From the old Lateran constructions three monuments survive, two of which are located in one building built by Domenico Fontana in 1589 opposite the Lateran Basilica. These monuments are the Scala Santa and the Chapel of the Sancta Sanctorum. Next to these is the third monument, the "Triclinium" of Leo III which survives as an apse lined with mosaics and open to the air. It was one of the most famous halls of the ancient palace, and was the state banqueting hall. The existing structure is not ancient, but it is possible that some portions of the original mosaics have been preserved in a three-part mosaic: In the centre Christ gives their mission to the Apostles, on the left he gives the keys to St. Sylvester and the Labarum to Constantine, while on the right St. Peter gives the stole to Leo III and the standard to Charlemagne.

Development of the modern Lateran Palace

The Lateran remained in a suburban environment, surrounded by gardens and vineyards, until the growth of modern Rome in the later nineteenth century. Its site was considered unhealthy in Rome's malarial summers, however. In the late seventeenth century Innocent XII sited in part of it a hospice for orphans, who were set to work in a little silk manufactury. In the nineteenth century Gregory XVI founded in it a museum of religious art and pagan culture for overflow from the Vatican galleries, which developed into the Museo Storico Vaticano. In 1926 Pius XI established an ethnographic museum devoted to artifacts sent back by missionaries. On 11 February 1929 the Lateran Treaty was signed here, at last regulating the relations between the Holy See and the Italian State and establishing that the basilica and Lateran Palace were integral exclaves of the Papal State.

Pope John XXIII returned to the palace some pastoral functions by fixing here the seat of the Vicariate and offices of the diocese of Rome.

Notes

External links

* [http://www.romeartlover.it/Vasi34.html palace] - map of piazza and plates (engravings)
* [http://maps.google.com/maps?q=rome,+italy&hl=en&t=h&ie=UTF8&om=0&ll=41.886161,12.506819&spn=0.003658,0.010428| Google satellite map]
* [http://www.italycyberguide.com/Geography/cities/rome2000/L12.htm Riccardo Cigola, "St John Lateran"]


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Look at other dictionaries:

  • Lateran Palace — noun a palace that served as the residence of the popes until the 14th century • Instance Hypernyms: ↑palace • Part Holonyms: ↑Lateran * * * a palace in Rome used as the papal residence from the 4th century A.D. to the removal of the papal court… …   Useful english dictionary

  • Lateran Palace — a palace in Rome used as the papal residence from the 4th century A.D. to the removal of the papal court to Avignon, rebuilt in 1586, and now a museum for classical and Christian antiques. * * * …   Universalium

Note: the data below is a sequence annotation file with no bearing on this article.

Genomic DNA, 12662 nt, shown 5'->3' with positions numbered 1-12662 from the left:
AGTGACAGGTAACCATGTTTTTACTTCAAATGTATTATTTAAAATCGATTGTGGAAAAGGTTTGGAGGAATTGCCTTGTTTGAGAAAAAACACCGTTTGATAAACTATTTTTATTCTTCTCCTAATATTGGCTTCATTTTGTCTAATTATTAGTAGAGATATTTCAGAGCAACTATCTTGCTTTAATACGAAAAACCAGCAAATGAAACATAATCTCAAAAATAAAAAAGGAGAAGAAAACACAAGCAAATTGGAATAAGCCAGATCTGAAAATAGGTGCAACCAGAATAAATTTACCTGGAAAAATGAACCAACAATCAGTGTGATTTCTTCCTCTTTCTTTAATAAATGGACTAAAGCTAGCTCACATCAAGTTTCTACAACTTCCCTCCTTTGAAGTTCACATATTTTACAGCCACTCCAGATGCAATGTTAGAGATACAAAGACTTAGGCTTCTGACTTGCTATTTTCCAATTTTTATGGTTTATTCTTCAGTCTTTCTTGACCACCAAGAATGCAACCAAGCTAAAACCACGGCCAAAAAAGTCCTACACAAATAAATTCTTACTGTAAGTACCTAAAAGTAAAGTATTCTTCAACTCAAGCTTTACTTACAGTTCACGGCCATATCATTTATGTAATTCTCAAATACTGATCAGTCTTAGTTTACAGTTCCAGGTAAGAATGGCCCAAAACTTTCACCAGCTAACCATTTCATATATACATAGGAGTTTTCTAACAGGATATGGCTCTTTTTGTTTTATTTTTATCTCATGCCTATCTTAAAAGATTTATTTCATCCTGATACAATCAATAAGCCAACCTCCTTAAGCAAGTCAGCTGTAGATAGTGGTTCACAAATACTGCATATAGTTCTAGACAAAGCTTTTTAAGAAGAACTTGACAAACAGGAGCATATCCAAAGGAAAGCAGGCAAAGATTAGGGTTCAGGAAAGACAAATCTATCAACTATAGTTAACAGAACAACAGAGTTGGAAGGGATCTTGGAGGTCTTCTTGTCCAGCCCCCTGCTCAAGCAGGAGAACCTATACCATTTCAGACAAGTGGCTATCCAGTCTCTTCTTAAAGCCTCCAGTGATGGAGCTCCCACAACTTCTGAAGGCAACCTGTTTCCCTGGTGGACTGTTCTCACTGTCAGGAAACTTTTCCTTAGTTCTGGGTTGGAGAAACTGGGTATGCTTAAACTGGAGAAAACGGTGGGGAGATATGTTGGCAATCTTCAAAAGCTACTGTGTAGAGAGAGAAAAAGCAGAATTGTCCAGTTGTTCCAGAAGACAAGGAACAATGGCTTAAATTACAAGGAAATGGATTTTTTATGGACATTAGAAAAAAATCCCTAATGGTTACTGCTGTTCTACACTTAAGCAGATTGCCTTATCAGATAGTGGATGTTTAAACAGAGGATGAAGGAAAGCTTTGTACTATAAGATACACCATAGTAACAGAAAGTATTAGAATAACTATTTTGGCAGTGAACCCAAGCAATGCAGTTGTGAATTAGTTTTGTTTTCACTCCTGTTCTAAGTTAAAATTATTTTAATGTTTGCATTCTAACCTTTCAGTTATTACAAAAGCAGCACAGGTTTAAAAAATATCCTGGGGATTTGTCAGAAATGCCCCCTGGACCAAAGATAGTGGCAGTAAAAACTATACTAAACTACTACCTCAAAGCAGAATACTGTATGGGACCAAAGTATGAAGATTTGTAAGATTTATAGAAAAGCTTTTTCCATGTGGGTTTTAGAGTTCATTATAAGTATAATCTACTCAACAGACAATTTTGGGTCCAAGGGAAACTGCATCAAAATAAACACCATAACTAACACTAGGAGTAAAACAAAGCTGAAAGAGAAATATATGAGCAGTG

• Lateran Palace — /lætərən ˈpæləs/ (say latuhruhn paluhs) noun a palace in Rome, the papal residence for nearly a thousand years; rebuilt in 1586 and now used as a museum …   Australian English dictionary

  • Lateran — and Laterano are the shared names of several architectural projects throughout Rome. The properties were once owned by the Lateranus family of the former Roman Empire. The Laterani lost their properties to Emperor Constantine who in turn gave it… …   Wikipedia

  • Lateran Councils — • A series of five important councils held at Rome from the twelfth to the sixteen century Catholic Encyclopedia. Kevin Knight. 2006. Lateran Councils     Lateran Councils      …   Catholic encyclopedia

  • Lateran, Christian Museum of — • Established by Pius IX in 1854, in the Palazzo del Laterano erected by Sixtus V on the part of the site of the ancient Lateran palace destroyed by fire in 1308. In 1843 the profane Museum of the Lateran was founded by Gregory XVI, in whose… …   Catholic encyclopedia

  • Lateran Council — Rom. Cath. Ch. any of the five ecumenical councils (1123, 1139, 1179, 1215, 1512 17) held in the Lateran Palace. * * * Any of five ecumenical councils of the Roman Catholic church held in the Lateran Palace in Rome. The First Lateran Council… …   Universalium

  • Lateran Museum — The statue of Sophocles in the Lateran Museum as pictured in 1905 The Lateran Museum (Museo Lateranense) was a museum founded by the Popes and housed in the Lateran Palace, adjacent to the Basilica of St. John Lateran in Rome, Italy. It ceased to …   Wikipedia

  • Lateran council — The Lateran councils were ecclesiastical councils or synods of the Catholic Church held at Rome in the Lateran Palace next to the Lateran Basilica. Ranking as a papal cathedral, this became a much favored place of assembly for ecclesiastical… …   Wikipedia